This kind of monkey has a big nose.
They live in jungle on just one island.
They live in groups and eat leaves.
They stay in the treetops most of the time.
They live near rivers and can swim.
Proboscis (say pro-boss-kiss ) means 'nose'. These monkeys get their name because of their long noses.
Habitat and Distribution (where they are found)
Proboscis monkeys live only on the Southeast Asian island of Borneo. Borneo is the third largest island in the world, and is divided among three countries: Brunei, Malaysia and Indonesia. About three quarters of the island is Indonesian.
Borneo's rainforest is one of the oldest in the world. The proboscis monkeys live in trees in mangroves and in other rainforest trees near rivers. Mangrove forests grow in coastal areas where salt water and fresh water mingle, and tree roots grow upwards to absorb nutrients from silt, water and even air.
Appearance and Behaviours
Both males and females have long noses but the males' noses are much more prominent.
Scientists believe the nose acts like an echo chamber that helps make the monkey's honking noise louder and travel further. The sound is to warn other proboscis monkeys of danger, which mostly may come from clouded leopards, crocodiles or humans who hunt them for meat. The loud sound may also work as a way of attracting the attention of females and warning away other males that might be interested in the same females.
Both males and females also have pot bellies. This is because the family of monkeys to which proboscis monkeys belong, the colobine monkeys, have a special digestive system to deal with digesting leaves. A quarter of their body weight is their stomach contents.
Males can be 70 centimetres long, females 60 cm. Their tails are as long as their bodies. They are the largest of the Asian monkeys. Adult proboscis monkeys are a light brown that becomes reddish around the head and shoulders and greyish on the arms, legs and tail.
Aboreal: living in trees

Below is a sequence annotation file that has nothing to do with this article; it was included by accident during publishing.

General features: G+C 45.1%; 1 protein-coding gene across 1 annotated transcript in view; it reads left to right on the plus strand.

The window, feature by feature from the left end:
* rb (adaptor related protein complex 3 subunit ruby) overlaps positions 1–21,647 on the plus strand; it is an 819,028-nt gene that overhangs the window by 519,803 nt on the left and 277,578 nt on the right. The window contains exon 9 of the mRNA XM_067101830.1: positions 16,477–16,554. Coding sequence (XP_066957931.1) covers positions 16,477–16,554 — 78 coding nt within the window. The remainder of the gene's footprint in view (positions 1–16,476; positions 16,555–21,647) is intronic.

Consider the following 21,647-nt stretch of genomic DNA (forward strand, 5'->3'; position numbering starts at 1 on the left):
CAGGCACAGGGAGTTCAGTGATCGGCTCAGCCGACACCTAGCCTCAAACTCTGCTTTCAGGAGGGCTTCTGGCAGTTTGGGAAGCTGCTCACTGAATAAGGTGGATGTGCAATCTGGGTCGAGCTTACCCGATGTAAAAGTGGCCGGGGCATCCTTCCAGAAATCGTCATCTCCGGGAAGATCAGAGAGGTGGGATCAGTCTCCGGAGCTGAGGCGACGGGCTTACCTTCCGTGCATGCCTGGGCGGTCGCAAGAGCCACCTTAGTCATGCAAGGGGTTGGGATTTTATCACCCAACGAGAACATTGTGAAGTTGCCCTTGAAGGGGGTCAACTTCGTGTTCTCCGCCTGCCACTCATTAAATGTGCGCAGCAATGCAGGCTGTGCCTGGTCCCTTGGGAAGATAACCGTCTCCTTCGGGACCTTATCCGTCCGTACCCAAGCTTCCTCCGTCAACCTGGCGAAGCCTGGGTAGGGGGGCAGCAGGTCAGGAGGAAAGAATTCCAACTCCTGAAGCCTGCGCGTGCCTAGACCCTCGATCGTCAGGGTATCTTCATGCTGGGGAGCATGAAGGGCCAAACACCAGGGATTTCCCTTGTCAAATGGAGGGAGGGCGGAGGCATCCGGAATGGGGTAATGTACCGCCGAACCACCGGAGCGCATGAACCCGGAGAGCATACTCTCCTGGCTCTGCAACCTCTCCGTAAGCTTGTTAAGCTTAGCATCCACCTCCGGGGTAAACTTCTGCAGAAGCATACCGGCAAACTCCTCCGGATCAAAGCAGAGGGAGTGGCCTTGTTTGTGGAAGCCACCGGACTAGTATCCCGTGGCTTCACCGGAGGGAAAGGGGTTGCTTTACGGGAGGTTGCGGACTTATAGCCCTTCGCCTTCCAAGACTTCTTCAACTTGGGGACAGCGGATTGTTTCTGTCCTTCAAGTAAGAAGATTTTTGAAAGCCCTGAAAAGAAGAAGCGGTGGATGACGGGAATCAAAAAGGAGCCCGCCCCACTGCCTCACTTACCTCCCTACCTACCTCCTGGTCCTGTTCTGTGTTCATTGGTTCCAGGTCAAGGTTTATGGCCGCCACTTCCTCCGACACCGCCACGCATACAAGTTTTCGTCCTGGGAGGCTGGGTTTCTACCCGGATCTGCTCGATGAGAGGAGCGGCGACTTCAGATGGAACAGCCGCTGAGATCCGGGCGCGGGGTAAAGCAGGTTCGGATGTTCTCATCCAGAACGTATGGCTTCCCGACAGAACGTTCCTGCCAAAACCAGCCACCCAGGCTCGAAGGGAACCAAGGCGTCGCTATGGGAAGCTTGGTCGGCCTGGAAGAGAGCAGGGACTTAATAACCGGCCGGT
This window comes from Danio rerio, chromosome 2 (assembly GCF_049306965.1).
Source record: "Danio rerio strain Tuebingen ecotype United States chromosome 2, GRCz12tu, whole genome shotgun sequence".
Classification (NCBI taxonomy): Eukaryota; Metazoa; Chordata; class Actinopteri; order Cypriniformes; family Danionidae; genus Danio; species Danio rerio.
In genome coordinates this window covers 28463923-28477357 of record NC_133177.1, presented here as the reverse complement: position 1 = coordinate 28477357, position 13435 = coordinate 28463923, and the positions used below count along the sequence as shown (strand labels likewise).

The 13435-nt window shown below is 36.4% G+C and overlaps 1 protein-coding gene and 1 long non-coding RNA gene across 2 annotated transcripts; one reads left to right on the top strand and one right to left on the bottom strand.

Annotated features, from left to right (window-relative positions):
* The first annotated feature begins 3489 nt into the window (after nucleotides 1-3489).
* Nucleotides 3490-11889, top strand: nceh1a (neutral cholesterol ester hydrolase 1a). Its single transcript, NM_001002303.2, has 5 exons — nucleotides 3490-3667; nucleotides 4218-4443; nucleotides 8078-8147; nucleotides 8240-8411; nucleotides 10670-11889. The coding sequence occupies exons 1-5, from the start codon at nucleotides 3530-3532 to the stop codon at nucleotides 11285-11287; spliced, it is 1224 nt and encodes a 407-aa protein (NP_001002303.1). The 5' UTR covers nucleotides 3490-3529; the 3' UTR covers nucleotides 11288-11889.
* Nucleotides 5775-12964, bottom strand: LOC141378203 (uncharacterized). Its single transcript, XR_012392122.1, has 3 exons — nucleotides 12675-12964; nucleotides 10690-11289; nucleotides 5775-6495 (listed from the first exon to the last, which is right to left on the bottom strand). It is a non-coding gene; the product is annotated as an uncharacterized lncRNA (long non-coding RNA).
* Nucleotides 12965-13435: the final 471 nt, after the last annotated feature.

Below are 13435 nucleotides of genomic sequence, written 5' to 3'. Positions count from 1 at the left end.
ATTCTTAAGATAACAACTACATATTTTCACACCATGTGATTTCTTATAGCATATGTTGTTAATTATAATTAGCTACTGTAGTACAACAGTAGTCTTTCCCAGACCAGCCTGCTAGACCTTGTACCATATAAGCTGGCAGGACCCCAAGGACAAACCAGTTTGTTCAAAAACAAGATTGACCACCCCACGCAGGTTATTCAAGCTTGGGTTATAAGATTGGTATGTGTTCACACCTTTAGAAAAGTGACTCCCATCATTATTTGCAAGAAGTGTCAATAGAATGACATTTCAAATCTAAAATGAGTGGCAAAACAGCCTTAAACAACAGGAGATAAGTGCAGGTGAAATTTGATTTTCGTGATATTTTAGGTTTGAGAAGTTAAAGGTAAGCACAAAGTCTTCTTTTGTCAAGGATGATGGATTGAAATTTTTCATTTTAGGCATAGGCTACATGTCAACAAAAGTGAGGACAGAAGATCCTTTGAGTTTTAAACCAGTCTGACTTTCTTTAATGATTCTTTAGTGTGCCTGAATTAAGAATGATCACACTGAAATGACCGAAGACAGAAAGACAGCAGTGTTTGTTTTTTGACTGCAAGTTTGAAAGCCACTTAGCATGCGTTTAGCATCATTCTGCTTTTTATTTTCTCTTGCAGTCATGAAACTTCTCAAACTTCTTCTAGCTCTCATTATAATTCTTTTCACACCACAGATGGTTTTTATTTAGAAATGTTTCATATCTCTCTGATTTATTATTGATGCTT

The proboscis monkeys are arboreal (say ah-bor-ree-ul), which means they spend most of their lives in the trees. They are good at climbing and swinging through the tree tops, a way of travelling that is called brachiation (say brack-ee-ay-shn). But they also walk on the ground to find food. On the ground they move on all four legs. They can swim too. Of all species (kinds) of monkeys, proboscis monkeys swim most often, leaping from trees to splash into the water. To help them swim fast, they have slightly webbed feet and hands. When there are crocodiles present, proboscis monkeys are able to swim silently without splashing so they don't attract attention.
Proboscis monkeys live in groups called harems, that usually consist of a male and around seven females, and young. They are crepuscular, which means active in the early morning and just before nightfall. They rest during the day and at night they gather and sleep in the safety of thick branches that hang over water.
About 95% of their diet is leaves, preferably young leaves rather than tougher older ones. They also eat fruit and seeds. However, they will only eat unripe fruit, because the sugars in ripe fruit can cause a bloating of their stomachs that could kill them. Because they are able to eat mainly leaves, they are the only medium sized mammal that lives in the canopy of the forest, so there is no competition for food. This is called a niche.
About six months after mating with a male, a female gives birth to one baby. A newborn proboscis monkey has a deep blue face and black fur. After 3-4 months the colour starts to change to the brown shades of their parents. Females in the troop help look after each other's young, sometimes even feeding other babies. The young stay close to their mothers for about a year, or until she gives birth again. Proboscis monkeys live for about 20 years.
Conservation Status and Threats
Proboscis monkeys are classified as Endangered. Threats are the clearing of mangroves and logging of forests, which has reduced their habitat drastically. They are also hunted, and their gatherings in large groups near rivers makes them easy targets.
Attempts to breed them in captivity have not met with success.
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